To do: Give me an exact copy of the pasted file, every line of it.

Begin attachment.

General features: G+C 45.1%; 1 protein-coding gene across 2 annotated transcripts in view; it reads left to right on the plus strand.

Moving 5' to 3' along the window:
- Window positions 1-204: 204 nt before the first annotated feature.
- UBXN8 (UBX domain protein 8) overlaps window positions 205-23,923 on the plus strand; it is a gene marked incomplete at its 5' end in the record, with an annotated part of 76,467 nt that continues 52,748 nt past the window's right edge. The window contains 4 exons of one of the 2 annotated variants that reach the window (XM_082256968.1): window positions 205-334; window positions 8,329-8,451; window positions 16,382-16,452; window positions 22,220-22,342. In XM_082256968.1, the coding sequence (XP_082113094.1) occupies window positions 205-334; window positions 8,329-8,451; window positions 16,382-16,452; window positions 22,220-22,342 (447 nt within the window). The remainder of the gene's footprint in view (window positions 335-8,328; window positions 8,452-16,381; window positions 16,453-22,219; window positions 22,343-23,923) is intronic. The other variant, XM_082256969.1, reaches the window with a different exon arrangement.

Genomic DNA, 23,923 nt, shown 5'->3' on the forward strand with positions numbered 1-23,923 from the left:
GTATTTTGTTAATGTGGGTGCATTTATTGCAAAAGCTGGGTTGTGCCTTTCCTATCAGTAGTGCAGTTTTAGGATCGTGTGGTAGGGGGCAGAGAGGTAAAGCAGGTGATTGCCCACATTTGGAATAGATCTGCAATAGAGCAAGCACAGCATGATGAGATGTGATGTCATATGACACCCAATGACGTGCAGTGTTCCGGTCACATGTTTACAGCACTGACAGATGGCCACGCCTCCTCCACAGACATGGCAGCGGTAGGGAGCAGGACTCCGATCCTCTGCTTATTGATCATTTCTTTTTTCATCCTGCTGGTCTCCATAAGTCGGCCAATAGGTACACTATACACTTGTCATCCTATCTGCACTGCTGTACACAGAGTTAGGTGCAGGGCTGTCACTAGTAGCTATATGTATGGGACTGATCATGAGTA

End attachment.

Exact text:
General features: G+C 45.1%; 1 protein-coding gene across 2 annotated transcripts in view; it reads left to right on the plus strand.

Moving 5' to 3' along the window:
- Window positions 1-204: 204 nt before the first annotated feature.
- UBXN8 (UBX domain protein 8) overlaps window positions 205-23,923 on the plus strand; it is a gene marked incomplete at its 5' end in the record, with an annotated part of 76,467 nt that continues 52,748 nt past the window's right edge. The window contains 4 exons of one of the 2 annotated variants that reach the window (XM_082256968.1): window positions 205-334; window positions 8,329-8,451; window positions 16,382-16,452; window positions 22,220-22,342. In XM_082256968.1, the coding sequence (XP_082113094.1) occupies window positions 205-334; window positions 8,329-8,451; window positions 16,382-16,452; window positions 22,220-22,342 (447 nt within the window). The remainder of the gene's footprint in view (window positions 335-8,328; window positions 8,452-16,381; window positions 16,453-22,219; window positions 22,343-23,923) is intronic. The other variant, XM_082256969.1, reaches the window with a different exon arrangement.

Genomic DNA, 23,923 nt, shown 5'->3' on the forward strand with positions numbered 1-23,923 from the left:
GTATTTTGTTAATGTGGGTGCATTTATTGCAAAAGCTGGGTTGTGCCTTTCCTATCAGTAGTGCAGTTTTAGGATCGTGTGGTAGGGGGCAGAGAGGTAAAGCAGGTGATTGCCCACATTTGGAATAGATCTGCAATAGAGCAAGCACAGCATGATGAGATGTGATGTCATATGACACCCAATGACGTGCAGTGTTCCGGTCACATGTTTACAGCACTGACAGATGGCCACGCCTCCTCCACAGACATGGCAGCGGTAGGGAGCAGGACTCCGATCCTCTGCTTATTGATCATTTCTTTTTTCATCCTGCTGGTCTCCATAAGTCGGCCAATAGGTACACTATACACTTGTCATCCTATCTGCACTGCTGTACACAGAGTTAGGTGCAGGGCTGTCACTAGTAGCTATATGTATGGGACTGATCATGAGTA